Nostalgia is big business. Not a month seems to go by without the relaunch or revival of some fashion item, music trend, car, toy or fad from the 1950s, 60s, 70s or 80s. But is it time for us to grow up?
Those in the know predict that the 80s will be big in 2004. According to one US newspaper, "Blame it on nostalgia - the decade you loved (or hated) makes a comeback". Apparently, girls will be sporting the "aqua eye shadow and side ponytails" made popular by Madonna and her ilk circa 1985, while the charts will be dominated by 80s-inspired electro-pop.
Earlier in January, the 70s made a brief reappearance with the relaunch of the Chopper bike (again). For 2004, Raleigh has made 2,004 new Choppers - in order to, as one report described it, "capitalise on nostalgic interest in the bike" which many refer to as an "icon of the 70s".
The 60s seem to make a comeback in one form or another every year. Currently, the Mini (as in car) and mini (as in skirt) are riding high in the must-have stakes. One fashion writer says the 60s remain "the most referenced era for fashion designers".
Last year there was a 50s revival, via the 70s, when the film Grease was re-released for the noughties. The musical starring John Travolta and Olivia Newton-John was given a cinema release to celebrate its 25th anniversary, allowing those who remember it from 1978 to get nostalgic about a film that itself was nostalgic for the music and fashion of the 50s.
It seems the best way to get ahead today is to go retro. As well as retro-clothing and retro-music, there is the rise of retro-gaming - where video-game aficionados opt for the simple block graphics and bleeps of Atari games of the 70s and 80s over the dazzling games of today.
Many hailed 2003 as the "year of the retro toy", as My Little Pony, Care Bears and He-Man and his Masters of the Universe (words guaranteed to tug the heartstrings of all men and women who were boys and girls in the 80s) became hot sellers on both sides of the Atlantic.
Gucci designer Tom Ford sporting oh-so-80s stonewash jeans
Everywhere you look, it seems that some era or other is being resuscitated and relived - it's the 80s now, it could be the 70s next month, and who knows, we might be looking back to the 90s before long. (Indeed, in summer 2001 BBC Two showed I Love 1999 - suggesting that the time limit for getting nostalgic about bygone eras can be less than two years.)
One of the most striking things about this "new nostalgia" is that it is most widespread among younger generations, among people in their 20s and 30s - and often they are getting nostalgic, not about some distant, black-and-white past from the archives of history, but about events that happened just 10, 15 or 20 years ago.
Traditionally, nostalgia has been associated with older generations, with those who find the modern pace of change overwhelming and who reminisce about a time when life was simpler and "we did things differently".
Indeed, one of the definitions of nostalgia is "a severe and sometimes fatal form of melancholia, due to homesickness" - capturing its association with a sense of loss and confusion.
The Australian academic Tony Ryan goes so far as to describe nostalgia, perhaps a little uncharitably, as some kind of madness. "I have always been very wary of nostalgia", he writes, "regarding it as an evil similar and related to the onset of senility.... The past becomes a lost golden age when nothing went wrong and the present a cold wasteland without hope for the future."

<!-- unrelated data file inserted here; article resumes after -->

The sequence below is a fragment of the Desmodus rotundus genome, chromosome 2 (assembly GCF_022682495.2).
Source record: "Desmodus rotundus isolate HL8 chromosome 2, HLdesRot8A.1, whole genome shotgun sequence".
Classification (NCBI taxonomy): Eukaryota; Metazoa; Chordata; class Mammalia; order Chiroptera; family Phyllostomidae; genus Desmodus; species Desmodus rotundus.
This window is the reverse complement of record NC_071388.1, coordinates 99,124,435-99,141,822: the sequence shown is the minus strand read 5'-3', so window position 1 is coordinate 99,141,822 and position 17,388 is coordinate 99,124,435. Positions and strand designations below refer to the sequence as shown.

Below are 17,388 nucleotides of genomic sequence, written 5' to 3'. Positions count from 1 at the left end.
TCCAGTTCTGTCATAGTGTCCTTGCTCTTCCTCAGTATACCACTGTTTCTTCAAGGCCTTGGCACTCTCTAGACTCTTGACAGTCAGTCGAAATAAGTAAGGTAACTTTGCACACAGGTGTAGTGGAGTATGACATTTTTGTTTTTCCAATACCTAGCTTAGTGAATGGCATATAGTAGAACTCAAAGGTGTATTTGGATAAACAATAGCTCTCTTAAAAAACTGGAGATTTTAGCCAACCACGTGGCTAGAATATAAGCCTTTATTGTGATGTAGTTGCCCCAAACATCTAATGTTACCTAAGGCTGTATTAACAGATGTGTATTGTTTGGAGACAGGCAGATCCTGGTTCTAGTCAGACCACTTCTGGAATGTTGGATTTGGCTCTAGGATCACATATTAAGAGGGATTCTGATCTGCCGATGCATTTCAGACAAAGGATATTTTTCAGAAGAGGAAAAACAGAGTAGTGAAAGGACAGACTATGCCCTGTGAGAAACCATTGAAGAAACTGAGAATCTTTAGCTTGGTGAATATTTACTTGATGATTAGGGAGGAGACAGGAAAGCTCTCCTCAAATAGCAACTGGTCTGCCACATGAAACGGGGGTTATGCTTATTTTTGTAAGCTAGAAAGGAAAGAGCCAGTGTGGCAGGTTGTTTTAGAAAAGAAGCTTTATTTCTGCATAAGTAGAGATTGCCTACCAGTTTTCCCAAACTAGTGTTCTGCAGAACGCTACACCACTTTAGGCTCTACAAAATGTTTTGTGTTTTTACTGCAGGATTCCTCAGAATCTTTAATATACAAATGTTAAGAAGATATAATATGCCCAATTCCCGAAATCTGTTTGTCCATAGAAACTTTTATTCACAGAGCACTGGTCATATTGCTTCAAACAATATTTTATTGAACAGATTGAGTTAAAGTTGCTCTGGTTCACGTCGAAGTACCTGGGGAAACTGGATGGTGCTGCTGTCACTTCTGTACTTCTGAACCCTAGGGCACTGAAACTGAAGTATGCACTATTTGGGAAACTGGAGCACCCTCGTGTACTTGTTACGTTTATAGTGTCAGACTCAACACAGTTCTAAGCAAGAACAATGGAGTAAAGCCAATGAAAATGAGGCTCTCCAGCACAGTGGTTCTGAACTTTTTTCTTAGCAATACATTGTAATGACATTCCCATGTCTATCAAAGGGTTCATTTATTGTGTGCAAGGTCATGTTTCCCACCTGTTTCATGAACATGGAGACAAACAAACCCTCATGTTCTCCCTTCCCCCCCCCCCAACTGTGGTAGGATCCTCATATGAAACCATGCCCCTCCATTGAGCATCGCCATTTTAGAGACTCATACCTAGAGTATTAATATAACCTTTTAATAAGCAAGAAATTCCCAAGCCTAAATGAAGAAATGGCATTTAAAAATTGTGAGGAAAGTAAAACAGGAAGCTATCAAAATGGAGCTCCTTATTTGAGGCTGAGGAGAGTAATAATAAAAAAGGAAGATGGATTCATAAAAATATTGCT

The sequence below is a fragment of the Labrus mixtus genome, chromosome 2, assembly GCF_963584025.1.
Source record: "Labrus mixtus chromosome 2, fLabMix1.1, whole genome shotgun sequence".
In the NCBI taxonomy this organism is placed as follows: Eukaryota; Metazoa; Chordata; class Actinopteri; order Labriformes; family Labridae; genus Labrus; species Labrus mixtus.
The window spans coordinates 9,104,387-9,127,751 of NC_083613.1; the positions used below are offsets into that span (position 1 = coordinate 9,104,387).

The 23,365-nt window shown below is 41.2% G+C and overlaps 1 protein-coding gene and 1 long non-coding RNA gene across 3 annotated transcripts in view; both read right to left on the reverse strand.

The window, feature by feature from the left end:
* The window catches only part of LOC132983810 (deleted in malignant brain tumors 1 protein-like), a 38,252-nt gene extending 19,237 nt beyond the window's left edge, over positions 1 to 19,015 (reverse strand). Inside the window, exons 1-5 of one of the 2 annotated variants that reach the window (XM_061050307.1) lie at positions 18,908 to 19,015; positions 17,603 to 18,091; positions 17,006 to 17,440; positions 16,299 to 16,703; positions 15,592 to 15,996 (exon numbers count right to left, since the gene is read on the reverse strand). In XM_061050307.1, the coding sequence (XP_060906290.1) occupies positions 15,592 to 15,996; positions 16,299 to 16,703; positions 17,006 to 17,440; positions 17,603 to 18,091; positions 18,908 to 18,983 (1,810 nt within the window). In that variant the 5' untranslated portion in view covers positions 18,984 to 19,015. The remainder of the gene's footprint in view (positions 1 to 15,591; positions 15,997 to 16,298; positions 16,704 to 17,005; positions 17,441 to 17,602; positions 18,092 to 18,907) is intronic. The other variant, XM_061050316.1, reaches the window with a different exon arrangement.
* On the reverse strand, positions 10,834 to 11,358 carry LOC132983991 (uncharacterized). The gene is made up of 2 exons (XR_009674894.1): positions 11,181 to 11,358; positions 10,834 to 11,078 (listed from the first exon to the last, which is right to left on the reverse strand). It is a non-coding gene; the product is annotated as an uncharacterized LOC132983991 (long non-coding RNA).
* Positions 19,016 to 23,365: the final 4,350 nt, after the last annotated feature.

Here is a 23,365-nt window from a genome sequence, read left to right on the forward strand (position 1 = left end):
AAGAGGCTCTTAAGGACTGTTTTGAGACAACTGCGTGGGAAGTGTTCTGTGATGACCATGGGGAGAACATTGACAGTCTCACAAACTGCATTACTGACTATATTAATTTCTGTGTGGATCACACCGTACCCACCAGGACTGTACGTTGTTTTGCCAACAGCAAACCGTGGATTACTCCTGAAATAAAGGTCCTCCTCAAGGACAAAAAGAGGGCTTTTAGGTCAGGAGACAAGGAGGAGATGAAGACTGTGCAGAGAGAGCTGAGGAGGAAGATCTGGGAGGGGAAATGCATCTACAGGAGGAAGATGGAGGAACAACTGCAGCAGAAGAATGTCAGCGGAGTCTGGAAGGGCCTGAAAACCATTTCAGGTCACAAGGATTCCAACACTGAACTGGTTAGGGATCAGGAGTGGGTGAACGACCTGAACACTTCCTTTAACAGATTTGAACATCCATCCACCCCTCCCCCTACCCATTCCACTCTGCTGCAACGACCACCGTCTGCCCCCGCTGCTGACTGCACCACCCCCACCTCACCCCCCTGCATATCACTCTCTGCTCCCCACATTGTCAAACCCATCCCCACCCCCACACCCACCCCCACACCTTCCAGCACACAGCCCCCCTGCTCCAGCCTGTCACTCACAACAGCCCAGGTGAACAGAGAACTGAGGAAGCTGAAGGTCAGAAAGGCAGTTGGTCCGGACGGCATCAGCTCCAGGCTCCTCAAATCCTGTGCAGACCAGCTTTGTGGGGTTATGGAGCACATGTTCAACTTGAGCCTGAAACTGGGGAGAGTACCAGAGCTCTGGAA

Bagpuss, often revived, recently 30
So are today's nostalgics, reliving the fashion and fads of the late 20th Century suffering from some kind of "sickness"? Have they become old before their time, returning to the past in favour of looking to the future?
For David Turner, founder of the Nostalgia Central website, reliving the past is harmless fun. Nostalgia Central is a "one-stop shop for everything from the 60s, 70s and 80s", providing potted, year-by-year histories of the pop culture, television shows, fashion and movies of the modern era.
Turner says the people who visit his site enjoy it as "pure nostalgic entertainment". All they want to do is "cherish the memories of the three greatest decades of the 20th Century".
But according to Andrew Calcutt, a lecturer at the University of East London and author of Arrested Development: Pop Culture and the Erosion of Adulthood, young adults' obsession with their 80s childhoods suggests they might feel uncertain about their own futures.
"Older people have a reason to be nostalgic. Most of their life is behind them. That young people are looking over their shoulder so much is a sign of underconfidence, I think. The reassuring thing about the past is that we already know the outcome."
Calcutt notes that where older generations became nostalgic for the past because that is where their lives and experiences are, today's young adults appear to hold on to their childhoods as a "comfort blanket" against the future.
Grease, revival of a revival
"Nostalgia ain't what it used to be", says Calcutt. "When 'youth culture' first went back to its roots in the 70s, it went in search of seemingly significant qualities such as authenticity. Today's pop culture is more likely to revel in its own insignificance, as shown in the nostalgia for silly toys and faddish fashion rather than for anything more serious."
The occasional trip down memory lane is one thing - but when it comes to living in the 60s, 70s, 80s and 90s, surely once was enough. Now that the children of the 70s and 80s have become the men and women of the noughties, it must be time to put away childish things.
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